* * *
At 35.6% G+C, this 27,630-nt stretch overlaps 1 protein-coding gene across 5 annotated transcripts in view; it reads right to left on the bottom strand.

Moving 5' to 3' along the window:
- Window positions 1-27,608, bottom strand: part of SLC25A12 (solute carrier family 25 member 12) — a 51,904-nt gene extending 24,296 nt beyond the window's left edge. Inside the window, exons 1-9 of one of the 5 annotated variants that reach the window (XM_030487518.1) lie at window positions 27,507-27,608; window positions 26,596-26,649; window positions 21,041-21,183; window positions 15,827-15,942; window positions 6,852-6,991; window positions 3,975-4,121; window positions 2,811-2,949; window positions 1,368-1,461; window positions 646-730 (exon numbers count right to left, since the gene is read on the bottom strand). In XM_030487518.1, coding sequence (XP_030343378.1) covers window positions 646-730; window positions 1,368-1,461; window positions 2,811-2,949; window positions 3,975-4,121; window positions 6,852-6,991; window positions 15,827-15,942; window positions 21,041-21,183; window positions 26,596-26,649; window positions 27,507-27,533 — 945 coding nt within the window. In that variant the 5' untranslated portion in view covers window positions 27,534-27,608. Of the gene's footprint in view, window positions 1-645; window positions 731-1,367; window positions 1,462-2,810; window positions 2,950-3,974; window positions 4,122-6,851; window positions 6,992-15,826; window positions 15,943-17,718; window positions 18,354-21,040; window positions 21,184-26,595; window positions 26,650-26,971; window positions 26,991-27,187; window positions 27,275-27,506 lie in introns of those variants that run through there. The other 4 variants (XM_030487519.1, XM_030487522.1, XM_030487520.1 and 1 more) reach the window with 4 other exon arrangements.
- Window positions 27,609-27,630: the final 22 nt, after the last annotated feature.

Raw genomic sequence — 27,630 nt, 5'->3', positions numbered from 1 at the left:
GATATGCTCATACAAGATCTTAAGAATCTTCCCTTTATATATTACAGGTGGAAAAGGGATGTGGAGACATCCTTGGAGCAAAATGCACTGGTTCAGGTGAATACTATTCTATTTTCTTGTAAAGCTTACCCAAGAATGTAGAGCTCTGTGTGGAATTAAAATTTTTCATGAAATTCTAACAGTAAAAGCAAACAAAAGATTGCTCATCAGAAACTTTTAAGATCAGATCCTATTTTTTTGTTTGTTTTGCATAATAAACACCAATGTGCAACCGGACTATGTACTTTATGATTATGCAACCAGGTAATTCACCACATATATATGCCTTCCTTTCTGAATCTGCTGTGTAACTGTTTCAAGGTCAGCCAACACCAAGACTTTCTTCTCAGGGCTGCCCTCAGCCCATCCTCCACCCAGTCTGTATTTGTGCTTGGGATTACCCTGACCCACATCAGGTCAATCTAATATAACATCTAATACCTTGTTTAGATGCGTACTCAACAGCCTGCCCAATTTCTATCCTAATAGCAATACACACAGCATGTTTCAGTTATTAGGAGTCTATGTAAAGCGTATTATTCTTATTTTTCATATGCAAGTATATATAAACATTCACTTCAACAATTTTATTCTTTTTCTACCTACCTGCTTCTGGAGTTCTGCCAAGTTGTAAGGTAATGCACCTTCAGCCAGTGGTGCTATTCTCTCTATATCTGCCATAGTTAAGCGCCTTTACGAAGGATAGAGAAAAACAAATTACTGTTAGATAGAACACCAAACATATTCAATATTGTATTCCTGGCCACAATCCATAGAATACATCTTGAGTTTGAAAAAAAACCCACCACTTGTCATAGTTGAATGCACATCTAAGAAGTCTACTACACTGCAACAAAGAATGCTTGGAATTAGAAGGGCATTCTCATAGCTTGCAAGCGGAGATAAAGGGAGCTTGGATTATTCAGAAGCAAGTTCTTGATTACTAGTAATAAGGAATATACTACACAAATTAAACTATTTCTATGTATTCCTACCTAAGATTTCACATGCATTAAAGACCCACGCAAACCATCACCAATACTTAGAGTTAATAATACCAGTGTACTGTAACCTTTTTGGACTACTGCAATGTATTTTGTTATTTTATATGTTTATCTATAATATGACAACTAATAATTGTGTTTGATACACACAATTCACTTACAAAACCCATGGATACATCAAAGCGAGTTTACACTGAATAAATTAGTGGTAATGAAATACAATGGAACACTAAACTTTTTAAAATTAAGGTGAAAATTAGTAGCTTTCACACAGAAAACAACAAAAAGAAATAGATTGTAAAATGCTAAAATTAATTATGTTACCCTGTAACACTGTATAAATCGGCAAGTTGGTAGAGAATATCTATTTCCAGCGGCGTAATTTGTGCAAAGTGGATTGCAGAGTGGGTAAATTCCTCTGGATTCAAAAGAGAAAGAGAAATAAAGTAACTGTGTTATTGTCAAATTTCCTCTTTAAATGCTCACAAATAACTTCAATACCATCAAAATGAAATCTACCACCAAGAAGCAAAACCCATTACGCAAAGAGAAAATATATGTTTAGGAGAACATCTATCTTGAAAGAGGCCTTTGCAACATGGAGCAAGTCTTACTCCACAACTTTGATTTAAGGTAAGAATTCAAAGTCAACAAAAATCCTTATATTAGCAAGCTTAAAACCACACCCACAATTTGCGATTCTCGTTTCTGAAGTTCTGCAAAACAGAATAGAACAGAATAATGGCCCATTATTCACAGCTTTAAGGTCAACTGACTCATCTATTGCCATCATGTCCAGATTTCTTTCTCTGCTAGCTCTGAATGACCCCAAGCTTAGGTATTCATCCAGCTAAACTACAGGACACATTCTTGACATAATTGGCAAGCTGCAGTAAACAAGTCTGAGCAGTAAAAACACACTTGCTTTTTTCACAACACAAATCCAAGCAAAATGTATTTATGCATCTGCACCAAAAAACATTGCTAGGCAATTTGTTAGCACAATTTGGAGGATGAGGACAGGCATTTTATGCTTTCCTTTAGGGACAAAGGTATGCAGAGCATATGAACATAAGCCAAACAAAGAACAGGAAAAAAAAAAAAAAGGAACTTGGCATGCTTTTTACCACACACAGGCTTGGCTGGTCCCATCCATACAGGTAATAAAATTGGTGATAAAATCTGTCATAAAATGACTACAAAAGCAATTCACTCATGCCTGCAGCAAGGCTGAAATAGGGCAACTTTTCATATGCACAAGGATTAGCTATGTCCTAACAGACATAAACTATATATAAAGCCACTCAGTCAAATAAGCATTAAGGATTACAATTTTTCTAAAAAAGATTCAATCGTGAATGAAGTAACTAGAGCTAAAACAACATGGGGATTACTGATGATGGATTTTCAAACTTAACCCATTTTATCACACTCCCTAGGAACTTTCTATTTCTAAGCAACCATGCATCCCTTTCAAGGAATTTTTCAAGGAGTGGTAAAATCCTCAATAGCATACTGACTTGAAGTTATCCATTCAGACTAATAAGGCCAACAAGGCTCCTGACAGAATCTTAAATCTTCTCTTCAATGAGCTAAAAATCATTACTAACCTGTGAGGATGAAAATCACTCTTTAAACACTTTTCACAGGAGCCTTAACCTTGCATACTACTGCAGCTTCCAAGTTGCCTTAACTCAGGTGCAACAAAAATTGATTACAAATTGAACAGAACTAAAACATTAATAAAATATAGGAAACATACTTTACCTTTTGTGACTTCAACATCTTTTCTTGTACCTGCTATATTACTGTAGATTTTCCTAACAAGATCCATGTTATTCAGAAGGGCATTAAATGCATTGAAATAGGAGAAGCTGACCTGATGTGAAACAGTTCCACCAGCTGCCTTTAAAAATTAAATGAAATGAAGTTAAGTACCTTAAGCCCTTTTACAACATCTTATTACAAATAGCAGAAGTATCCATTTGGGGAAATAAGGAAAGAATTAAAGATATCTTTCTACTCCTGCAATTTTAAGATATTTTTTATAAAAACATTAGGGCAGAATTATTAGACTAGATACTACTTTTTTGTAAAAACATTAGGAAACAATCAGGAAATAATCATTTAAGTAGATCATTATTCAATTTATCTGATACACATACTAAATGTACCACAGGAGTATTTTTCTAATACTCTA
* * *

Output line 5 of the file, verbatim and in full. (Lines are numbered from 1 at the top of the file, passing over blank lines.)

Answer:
Raw genomic sequence — 27,630 nt, 5'->3', positions numbered from 1 at the left: